By Jose Dominguez
My name is Jose Dominguez. Born into a female-led household, I never knew the sacrifices my mother was making in her life to help me fulfill my small victory dreams. Rent due every month, daily chores, countless meals prepared, and ensuring I had good grades every quarter. When my siblings and I came home from school my mother would send us to finish our household chores while she prepared us a meal. After conversations at the table, we all united and watched Novelas on TV, finding similarities to our own lives in the dramatic storylines.
On the weekends I would send myself outside to explore, making new friends on the way. I’d pass the time by playing soccer, imagining I was in a forest, playing silly games, and finding my love for nature in the city. I’d spend time with kids who had similar childhoods to mine and we would often find ourselves bored outdoors with no structure, which sometimes led to mischief. School, however, was a safe zone where afterschool programs helped me learn leadership and teamwork skills. Learning alongside my peers, I flourished in the gifted and talented program and honors classes and continued to do so in high school with AP classes.
My goal at the time was to get a job to ease my mother’s workload and help her pay the bills to support me and my siblings. I never knew you could find a job outdoors and get paid for it. Through a nonprofit organization in Colorado Springs called Catamount Institute, I joined a program called B.O.L.T. (Building Outdoor Leaders Today). It was one of the only outdoor camps still running despite COVID and was having a successful year. I was able to apply for a paid internship, which gave me the opportunity to boost my resume for future jobs and prove to my mother I could do something I love while making an impact.
The internship helped me find my voice as a Latino in the southeast region of Colorado Springs. While interning, I was invited to a Local Southeast Leaders and Community Collaboration panel to speak about how the outdoors impacts the community. We were asked what barriers we faced to having positive experiences in the outdoors. I talked about the outdoors being a safe haven for me and my peers to explore the unknown of our neighborhood. But it was also a place where we could get into mischief that could harm our futures. It took an effort to show my parents the outdoors is a positive place for me to be a part of.
Boundaries to me were infinite in the outdoors, I could play outside forever and always create theories in my mind I would never find the conclusion to, or in the worst case, I could find a crowd of hooligans and become them. It just took the power of good judgment to keep the outdoors permitted by my parents.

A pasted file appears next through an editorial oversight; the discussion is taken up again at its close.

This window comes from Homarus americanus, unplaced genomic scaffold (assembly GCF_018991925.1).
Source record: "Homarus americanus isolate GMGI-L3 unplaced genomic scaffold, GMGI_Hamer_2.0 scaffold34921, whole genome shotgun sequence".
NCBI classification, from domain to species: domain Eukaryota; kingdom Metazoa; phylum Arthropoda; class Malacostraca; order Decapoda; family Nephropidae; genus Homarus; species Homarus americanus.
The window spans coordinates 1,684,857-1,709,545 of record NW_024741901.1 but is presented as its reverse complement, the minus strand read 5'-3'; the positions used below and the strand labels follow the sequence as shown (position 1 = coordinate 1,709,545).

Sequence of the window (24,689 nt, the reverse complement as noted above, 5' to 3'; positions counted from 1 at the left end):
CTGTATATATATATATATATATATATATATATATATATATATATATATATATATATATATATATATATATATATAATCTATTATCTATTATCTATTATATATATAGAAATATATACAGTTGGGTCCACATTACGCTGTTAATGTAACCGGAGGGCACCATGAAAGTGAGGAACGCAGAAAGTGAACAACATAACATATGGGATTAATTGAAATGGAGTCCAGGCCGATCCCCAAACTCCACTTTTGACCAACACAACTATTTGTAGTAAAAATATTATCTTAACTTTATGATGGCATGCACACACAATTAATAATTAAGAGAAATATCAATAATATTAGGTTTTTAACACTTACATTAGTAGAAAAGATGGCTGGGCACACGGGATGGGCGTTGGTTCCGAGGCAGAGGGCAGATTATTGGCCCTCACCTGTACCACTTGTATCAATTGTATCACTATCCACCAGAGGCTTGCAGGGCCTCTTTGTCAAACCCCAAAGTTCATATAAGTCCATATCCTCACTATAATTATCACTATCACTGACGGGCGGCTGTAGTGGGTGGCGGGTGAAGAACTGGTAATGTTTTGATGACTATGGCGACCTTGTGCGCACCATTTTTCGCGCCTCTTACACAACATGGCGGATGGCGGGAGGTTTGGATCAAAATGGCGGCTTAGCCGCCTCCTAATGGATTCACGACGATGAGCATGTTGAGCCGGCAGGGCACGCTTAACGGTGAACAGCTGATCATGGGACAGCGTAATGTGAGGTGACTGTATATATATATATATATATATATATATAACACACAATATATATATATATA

After the panel and the discussions, my confidence skyrocketed. I discovered my pride in being a Latino in southeast Colorado. The Youth Advisory Council offered me an opportunity to join their team, and I did it without hesitation. Following that, I also became the first in my family to graduate from Atlas Preparatory High School.
Now, I volunteer at a nonprofit group named Second Chance Through Faith whose goal is to prevent introduction to gang violence for at-risk youth and provide transitional assistance for juveniles through 1-on-1 mentorship, Bible studies, and fun-filled activities in order to prevent gang violence, criminal offense, drug/alcohol addiction, and underage sexual activities. In the future, I hope to join Pikes Peak Community College (PPCC) through the Dakota Promise, a program created by PPCC to make college more accessible for high school graduates from the southeast.
I often go to meetings with other leaders from my community focused on how we can improve kids’ enjoyment of the outdoors, and how we can ensure the vegetation grows back to its original state with little long-term negative effect on the environment. Through this work, I have fun, and I grow in my capacity to learn, and that's what keeps me disciplined and motivated to continue. I hope to continue taking steps to leave a positive legacy for kids that have no guidance, including someday creating a nonprofit called Small Victories that help minority youth feel encouraged to move forward and break stereotypes.